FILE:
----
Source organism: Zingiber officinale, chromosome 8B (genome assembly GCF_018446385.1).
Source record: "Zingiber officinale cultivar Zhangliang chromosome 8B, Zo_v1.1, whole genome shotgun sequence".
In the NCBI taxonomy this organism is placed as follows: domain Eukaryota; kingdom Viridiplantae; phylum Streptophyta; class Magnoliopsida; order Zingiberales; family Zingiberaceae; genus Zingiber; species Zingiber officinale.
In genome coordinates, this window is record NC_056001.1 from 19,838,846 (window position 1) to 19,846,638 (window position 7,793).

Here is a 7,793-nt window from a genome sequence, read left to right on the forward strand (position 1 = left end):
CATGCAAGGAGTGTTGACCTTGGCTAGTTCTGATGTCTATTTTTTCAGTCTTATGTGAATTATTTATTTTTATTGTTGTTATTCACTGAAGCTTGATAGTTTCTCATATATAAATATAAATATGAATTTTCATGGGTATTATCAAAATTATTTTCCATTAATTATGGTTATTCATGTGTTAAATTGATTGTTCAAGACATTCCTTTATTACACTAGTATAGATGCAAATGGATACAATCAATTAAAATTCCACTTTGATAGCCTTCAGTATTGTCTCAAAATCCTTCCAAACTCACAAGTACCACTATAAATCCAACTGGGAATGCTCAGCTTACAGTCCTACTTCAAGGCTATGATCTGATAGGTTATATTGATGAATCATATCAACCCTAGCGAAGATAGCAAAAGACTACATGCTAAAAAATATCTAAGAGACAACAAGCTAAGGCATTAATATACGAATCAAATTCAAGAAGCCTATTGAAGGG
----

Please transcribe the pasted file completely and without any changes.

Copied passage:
Source organism: Zingiber officinale, chromosome 8B (genome assembly GCF_018446385.1).
Source record: "Zingiber officinale cultivar Zhangliang chromosome 8B, Zo_v1.1, whole genome shotgun sequence".
In the NCBI taxonomy this organism is placed as follows: domain Eukaryota; kingdom Viridiplantae; phylum Streptophyta; class Magnoliopsida; order Zingiberales; family Zingiberaceae; genus Zingiber; species Zingiber officinale.
In genome coordinates, this window is record NC_056001.1 from 19,838,846 (window position 1) to 19,846,638 (window position 7,793).

Here is a 7,793-nt window from a genome sequence, read left to right on the forward strand (position 1 = left end):
CATGCAAGGAGTGTTGACCTTGGCTAGTTCTGATGTCTATTTTTTCAGTCTTATGTGAATTATTTATTTTTATTGTTGTTATTCACTGAAGCTTGATAGTTTCTCATATATAAATATAAATATGAATTTTCATGGGTATTATCAAAATTATTTTCCATTAATTATGGTTATTCATGTGTTAAATTGATTGTTCAAGACATTCCTTTATTACACTAGTATAGATGCAAATGGATACAATCAATTAAAATTCCACTTTGATAGCCTTCAGTATTGTCTCAAAATCCTTCCAAACTCACAAGTACCACTATAAATCCAACTGGGAATGCTCAGCTTACAGTCCTACTTCAAGGCTATGATCTGATAGGTTATATTGATGAATCATATCAACCCTAGCGAAGATAGCAAAAGACTACATGCTAAAAAATATCTAAGAGACAACAAGCTAAGGCATTAATATACGAATCAAATTCAAGAAGCCTATTGAAGGG